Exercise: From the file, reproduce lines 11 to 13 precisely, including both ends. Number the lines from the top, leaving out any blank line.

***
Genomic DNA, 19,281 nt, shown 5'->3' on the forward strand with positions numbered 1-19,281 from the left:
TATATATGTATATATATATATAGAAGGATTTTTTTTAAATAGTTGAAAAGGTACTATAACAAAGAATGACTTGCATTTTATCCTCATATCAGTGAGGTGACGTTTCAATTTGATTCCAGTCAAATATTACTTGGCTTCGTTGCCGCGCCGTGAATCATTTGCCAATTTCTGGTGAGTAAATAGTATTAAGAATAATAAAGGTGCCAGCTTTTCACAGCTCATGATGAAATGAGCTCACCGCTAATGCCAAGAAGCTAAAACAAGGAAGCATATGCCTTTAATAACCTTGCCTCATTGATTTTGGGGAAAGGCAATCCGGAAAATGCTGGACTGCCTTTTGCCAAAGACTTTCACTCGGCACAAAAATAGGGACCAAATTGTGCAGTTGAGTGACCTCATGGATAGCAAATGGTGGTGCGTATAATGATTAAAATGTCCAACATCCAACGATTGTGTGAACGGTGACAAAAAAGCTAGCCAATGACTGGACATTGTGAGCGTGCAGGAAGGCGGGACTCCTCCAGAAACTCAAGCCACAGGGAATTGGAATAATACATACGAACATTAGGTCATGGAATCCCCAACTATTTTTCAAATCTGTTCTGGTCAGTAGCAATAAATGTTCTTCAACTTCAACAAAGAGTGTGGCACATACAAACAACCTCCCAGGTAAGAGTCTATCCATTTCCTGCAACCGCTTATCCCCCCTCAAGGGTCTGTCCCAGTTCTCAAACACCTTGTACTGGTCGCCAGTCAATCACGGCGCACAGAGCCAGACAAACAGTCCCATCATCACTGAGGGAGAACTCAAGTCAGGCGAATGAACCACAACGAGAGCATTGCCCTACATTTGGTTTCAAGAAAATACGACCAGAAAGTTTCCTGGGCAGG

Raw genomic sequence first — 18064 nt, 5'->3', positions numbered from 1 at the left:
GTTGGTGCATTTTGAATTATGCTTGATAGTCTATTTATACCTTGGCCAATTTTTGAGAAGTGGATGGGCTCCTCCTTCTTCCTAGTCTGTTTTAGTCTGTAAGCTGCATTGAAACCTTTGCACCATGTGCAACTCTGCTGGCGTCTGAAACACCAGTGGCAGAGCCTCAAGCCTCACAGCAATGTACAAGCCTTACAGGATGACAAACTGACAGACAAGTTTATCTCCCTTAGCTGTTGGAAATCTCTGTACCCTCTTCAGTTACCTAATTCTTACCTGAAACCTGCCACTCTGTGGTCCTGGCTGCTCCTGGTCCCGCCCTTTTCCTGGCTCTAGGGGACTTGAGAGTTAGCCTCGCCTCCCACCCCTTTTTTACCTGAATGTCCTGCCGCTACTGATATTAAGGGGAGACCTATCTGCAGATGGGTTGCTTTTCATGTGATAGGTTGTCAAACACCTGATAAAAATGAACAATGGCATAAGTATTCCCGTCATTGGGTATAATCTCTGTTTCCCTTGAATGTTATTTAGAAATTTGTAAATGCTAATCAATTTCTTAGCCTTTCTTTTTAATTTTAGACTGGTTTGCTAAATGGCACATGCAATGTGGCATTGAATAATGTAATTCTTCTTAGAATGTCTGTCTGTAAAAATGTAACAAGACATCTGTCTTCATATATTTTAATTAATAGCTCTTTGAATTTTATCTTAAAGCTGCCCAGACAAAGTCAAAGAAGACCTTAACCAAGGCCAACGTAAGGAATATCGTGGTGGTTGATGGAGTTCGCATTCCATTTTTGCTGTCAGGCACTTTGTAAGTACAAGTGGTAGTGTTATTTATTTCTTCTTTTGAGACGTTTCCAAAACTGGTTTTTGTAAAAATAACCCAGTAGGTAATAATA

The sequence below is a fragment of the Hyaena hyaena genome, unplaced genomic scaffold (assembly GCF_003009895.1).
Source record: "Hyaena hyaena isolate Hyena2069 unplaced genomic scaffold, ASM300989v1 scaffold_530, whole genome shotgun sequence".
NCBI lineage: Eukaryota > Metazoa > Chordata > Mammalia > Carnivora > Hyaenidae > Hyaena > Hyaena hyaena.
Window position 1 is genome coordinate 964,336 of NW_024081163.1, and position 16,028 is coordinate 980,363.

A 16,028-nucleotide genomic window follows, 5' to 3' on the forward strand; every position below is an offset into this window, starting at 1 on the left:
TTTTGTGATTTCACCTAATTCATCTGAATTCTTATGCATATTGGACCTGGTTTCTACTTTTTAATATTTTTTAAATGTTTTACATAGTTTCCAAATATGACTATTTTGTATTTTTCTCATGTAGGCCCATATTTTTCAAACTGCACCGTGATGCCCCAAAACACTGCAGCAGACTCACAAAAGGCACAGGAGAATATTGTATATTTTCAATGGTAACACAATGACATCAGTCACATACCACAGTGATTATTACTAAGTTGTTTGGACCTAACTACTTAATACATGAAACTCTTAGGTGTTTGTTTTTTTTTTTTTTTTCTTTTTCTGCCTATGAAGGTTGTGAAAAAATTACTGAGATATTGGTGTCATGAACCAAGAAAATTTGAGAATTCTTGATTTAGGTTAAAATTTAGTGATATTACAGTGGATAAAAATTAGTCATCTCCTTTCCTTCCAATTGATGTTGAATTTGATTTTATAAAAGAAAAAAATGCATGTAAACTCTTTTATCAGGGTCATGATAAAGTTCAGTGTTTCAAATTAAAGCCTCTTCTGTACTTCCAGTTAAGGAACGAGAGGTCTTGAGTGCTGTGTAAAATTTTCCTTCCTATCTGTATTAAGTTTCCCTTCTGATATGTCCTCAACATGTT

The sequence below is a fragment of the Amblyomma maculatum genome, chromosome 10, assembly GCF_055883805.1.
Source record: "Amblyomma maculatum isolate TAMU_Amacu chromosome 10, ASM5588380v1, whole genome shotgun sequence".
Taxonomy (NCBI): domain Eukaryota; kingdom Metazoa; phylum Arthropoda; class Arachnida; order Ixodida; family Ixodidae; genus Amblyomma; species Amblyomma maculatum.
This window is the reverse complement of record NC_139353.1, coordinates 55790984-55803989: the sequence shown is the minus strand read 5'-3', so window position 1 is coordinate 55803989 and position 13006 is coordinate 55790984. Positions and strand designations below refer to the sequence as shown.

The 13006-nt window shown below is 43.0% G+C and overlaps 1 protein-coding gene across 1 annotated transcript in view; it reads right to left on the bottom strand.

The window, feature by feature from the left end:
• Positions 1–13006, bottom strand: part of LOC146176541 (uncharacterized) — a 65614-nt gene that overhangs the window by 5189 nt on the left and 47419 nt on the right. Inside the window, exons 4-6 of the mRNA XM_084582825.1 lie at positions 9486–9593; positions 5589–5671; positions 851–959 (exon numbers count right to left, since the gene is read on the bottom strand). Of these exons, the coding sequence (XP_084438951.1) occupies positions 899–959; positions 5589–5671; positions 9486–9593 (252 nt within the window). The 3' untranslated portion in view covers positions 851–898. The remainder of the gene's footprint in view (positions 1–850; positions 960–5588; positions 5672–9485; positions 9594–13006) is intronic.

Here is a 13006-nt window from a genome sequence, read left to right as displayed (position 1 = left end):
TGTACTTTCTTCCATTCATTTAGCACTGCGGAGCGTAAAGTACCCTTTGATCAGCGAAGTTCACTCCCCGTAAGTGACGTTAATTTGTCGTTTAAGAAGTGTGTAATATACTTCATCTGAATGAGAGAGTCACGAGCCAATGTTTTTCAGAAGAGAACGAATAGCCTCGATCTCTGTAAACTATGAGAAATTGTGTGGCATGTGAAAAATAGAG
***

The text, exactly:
The sequence below is a fragment of the Amblyomma maculatum genome, chromosome 10, assembly GCF_055883805.1.
Source record: "Amblyomma maculatum isolate TAMU_Amacu chromosome 10, ASM5588380v1, whole genome shotgun sequence".
Taxonomy (NCBI): domain Eukaryota; kingdom Metazoa; phylum Arthropoda; class Arachnida; order Ixodida; family Ixodidae; genus Amblyomma; species Amblyomma maculatum.